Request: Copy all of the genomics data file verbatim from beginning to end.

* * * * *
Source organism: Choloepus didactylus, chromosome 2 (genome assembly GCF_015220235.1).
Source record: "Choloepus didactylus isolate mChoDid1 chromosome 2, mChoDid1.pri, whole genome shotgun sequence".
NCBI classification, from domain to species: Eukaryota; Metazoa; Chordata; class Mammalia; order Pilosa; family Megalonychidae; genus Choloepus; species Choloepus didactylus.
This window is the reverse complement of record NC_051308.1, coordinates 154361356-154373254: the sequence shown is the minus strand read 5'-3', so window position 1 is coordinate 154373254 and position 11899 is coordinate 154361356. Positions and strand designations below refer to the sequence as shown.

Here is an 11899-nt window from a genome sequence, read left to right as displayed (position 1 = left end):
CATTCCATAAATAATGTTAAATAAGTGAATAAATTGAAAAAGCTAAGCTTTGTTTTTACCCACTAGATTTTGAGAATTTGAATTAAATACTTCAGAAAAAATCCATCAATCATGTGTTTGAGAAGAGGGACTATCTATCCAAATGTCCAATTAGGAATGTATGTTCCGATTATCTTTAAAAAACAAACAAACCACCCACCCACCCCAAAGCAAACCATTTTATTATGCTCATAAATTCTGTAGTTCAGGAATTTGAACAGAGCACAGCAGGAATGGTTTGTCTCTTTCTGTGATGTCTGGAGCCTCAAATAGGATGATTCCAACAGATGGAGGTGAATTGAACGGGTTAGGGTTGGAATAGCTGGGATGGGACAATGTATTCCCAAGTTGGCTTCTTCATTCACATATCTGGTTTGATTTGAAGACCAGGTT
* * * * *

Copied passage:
Source organism: Choloepus didactylus, chromosome 2 (genome assembly GCF_015220235.1).
Source record: "Choloepus didactylus isolate mChoDid1 chromosome 2, mChoDid1.pri, whole genome shotgun sequence".
NCBI classification, from domain to species: Eukaryota; Metazoa; Chordata; class Mammalia; order Pilosa; family Megalonychidae; genus Choloepus; species Choloepus didactylus.
This window is the reverse complement of record NC_051308.1, coordinates 154361356-154373254: the sequence shown is the minus strand read 5'-3', so window position 1 is coordinate 154373254 and position 11899 is coordinate 154361356. Positions and strand designations below refer to the sequence as shown.

Here is an 11899-nt window from a genome sequence, read left to right as displayed (position 1 = left end):
CATTCCATAAATAATGTTAAATAAGTGAATAAATTGAAAAAGCTAAGCTTTGTTTTTACCCACTAGATTTTGAGAATTTGAATTAAATACTTCAGAAAAAATCCATCAATCATGTGTTTGAGAAGAGGGACTATCTATCCAAATGTCCAATTAGGAATGTATGTTCCGATTATCTTTAAAAAACAAACAAACCACCCACCCACCCCAAAGCAAACCATTTTATTATGCTCATAAATTCTGTAGTTCAGGAATTTGAACAGAGCACAGCAGGAATGGTTTGTCTCTTTCTGTGATGTCTGGAGCCTCAAATAGGATGATTCCAACAGATGGAGGTGAATTGAACGGGTTAGGGTTGGAATAGCTGGGATGGGACAATGTATTCCCAAGTTGGCTTCTTCATTCACATATCTGGTTTGATTTGAAGACCAGGTT